Quiz kindly prepared by Jake.
Photo taken November 2023 at Bonelli Park. NOTE: there may be more than one species here; can you identify all of them?
Answer will be displayed on February 1.
There are several individual ducks in the image, the majority of which are either females or immatures. Since there are a plethora of duck species that occur in southern California, the first step to identification to species is to narrow down the possibilities.
The ducks with their heads up show bills that are all black and flattened, and rather wide in some of the birds. The females are all mostly brown and with intricate darker markings. These two features indicate that they are surface-feeding dabbling ducks. However, this still leaves us with quite a few possible species, so we still have some narrowing-down to do.
Genus mareca contains three local species: Gadwall, American Wigeon, and Eurasian Wigeon. The latter two have pale bluish bills, unlike the birds here. Male Gadwall have all-dark bills, but their bodies are almost entirely uniform slaty-gray in color. So, our birds do not appear to be any of these.
Genus anas contains the iconic Mallard, as well as Northern Pintail, Mexican Duck, and Green-winged Teal. Female Mallards share similar patterning to these birds, but have more orangey bills. Female Northern Pintails also have similar patterns, but are paler, usually being more tan than brown, and are longer and more slender structurally. Mexican Duck is very rare in LA County. Both sexes are similar to female Mallards, with either yellow or orangish bills, and have much darker plumage.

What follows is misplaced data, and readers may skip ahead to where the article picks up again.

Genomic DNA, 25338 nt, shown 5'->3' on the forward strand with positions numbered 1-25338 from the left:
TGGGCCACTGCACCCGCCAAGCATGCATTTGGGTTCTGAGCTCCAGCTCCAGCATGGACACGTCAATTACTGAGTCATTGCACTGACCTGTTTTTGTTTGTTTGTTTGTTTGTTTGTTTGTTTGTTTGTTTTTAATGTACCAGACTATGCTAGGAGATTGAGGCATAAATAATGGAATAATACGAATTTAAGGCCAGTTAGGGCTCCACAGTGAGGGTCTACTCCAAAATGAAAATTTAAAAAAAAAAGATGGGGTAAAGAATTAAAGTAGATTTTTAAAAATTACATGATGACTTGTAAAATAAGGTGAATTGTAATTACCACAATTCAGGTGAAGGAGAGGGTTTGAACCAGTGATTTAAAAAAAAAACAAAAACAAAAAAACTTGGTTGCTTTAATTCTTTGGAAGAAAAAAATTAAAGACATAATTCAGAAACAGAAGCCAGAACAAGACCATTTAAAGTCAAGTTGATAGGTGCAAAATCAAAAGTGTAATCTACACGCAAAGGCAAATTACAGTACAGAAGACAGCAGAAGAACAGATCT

Now, Green-winged Teal seems to be a much closer match than the previous options. The third bird from left has a rusty-reddish head with a broad, iridescent green stripe — diagnostic of a male Green-winged Teal. The adjacent females appear to fit as well — they are about the same size and shape. The namesake “green wing”, a variably colored (usually green or blue) iridescent stripe in the secondaries, is visible in the leftmost bird. It also shows a fairly large patch of white beneath the tail; a good mark for female green wings. The other female is a little more obscured, but still shows us enough to identify it — a small, flat bill with a rounded tip, a brown face with darker stripes but no white markings, and a whitish belly.
The cluster of birds on the right are similarly sized, and the females similarly colored. We see one bird that is solidly reddish in color, which points to a male Cinnamon Teal. Then, there are two birds — one just behind, and one to the left of the Cinnamon Teal — that are differently patterned. They both show blue-gray heads, and a more uniform pattern with smaller black markings on the underside. One of them shows a prominent white patch behind the bill, confirming them both as male Blue-winged Teals.
The other females are somewhat similar to the Green-wings, but don’t look like a perfect match. We consider the females of Cinnamon and Blue-winged Teal. Female Cinnamon Teals are relatively plain-faced, showing few dark markings, small amounts (if any) white at the base of the bill, and no white eye-arcs. The two females with heads up and facing left fit this well. Northern Shoveler is another dabbling duck that shares a genus (spatula) with Blue-winged and Cinnamon teal. However, they are easily identified by their massive orange bills, which none of these birds show.
We’ve identified eight out of twelve birds now, so only the four females in the center-right remain. They’re all cool grayish in color, perhaps a tad colder than the Cinnamons. For the two females with their heads up, we note that they have bolder dark facial patterning, as well as prominent white eye arcs and a large patch of white behind the bill. These marks are all good for Blue-winged as opposed to Cinnamon Teal.
The final two birds are not so cooperative. Their heads are tucked in, so most of the field marks mentioned above are not easily visible. However, we can still note that they share the same color tone as the two females mentioned above, and the white eye-arcs and dark eyestripe can still be seen. These two are a much more tentative ID, but are likely also Blue-winged Teals (confirmed in-person). So, we end up with three Green-winged Teal (1 male, 2 females), three Cinnamon Teal (1 male, 2 females), and six Blue-winged Teal (2 males, 4 females).